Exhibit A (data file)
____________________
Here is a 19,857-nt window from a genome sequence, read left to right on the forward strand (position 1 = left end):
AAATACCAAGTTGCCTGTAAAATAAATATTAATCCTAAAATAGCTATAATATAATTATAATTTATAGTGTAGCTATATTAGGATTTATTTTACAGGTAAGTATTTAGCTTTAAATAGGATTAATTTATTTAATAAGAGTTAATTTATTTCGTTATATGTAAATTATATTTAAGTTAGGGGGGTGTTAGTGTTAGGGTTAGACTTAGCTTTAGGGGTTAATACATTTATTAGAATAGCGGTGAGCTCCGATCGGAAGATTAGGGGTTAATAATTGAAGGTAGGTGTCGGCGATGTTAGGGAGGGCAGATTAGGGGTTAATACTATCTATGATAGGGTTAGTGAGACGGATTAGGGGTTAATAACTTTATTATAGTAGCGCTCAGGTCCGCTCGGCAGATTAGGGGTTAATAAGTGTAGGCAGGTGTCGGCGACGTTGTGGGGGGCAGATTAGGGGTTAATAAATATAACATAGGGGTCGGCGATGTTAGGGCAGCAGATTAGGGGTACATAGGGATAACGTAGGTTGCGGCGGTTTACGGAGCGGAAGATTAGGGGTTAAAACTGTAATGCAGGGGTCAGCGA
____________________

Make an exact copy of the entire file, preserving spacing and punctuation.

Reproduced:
Here is a 19,857-nt window from a genome sequence, read left to right on the forward strand (position 1 = left end):
AAATACCAAGTTGCCTGTAAAATAAATATTAATCCTAAAATAGCTATAATATAATTATAATTTATAGTGTAGCTATATTAGGATTTATTTTACAGGTAAGTATTTAGCTTTAAATAGGATTAATTTATTTAATAAGAGTTAATTTATTTCGTTATATGTAAATTATATTTAAGTTAGGGGGGTGTTAGTGTTAGGGTTAGACTTAGCTTTAGGGGTTAATACATTTATTAGAATAGCGGTGAGCTCCGATCGGAAGATTAGGGGTTAATAATTGAAGGTAGGTGTCGGCGATGTTAGGGAGGGCAGATTAGGGGTTAATACTATCTATGATAGGGTTAGTGAGACGGATTAGGGGTTAATAACTTTATTATAGTAGCGCTCAGGTCCGCTCGGCAGATTAGGGGTTAATAAGTGTAGGCAGGTGTCGGCGACGTTGTGGGGGGCAGATTAGGGGTTAATAAATATAACATAGGGGTCGGCGATGTTAGGGCAGCAGATTAGGGGTACATAGGGATAACGTAGGTTGCGGCGGTTTACGGAGCGGAAGATTAGGGGTTAAAACTGTAATGCAGGGGTCAGCGA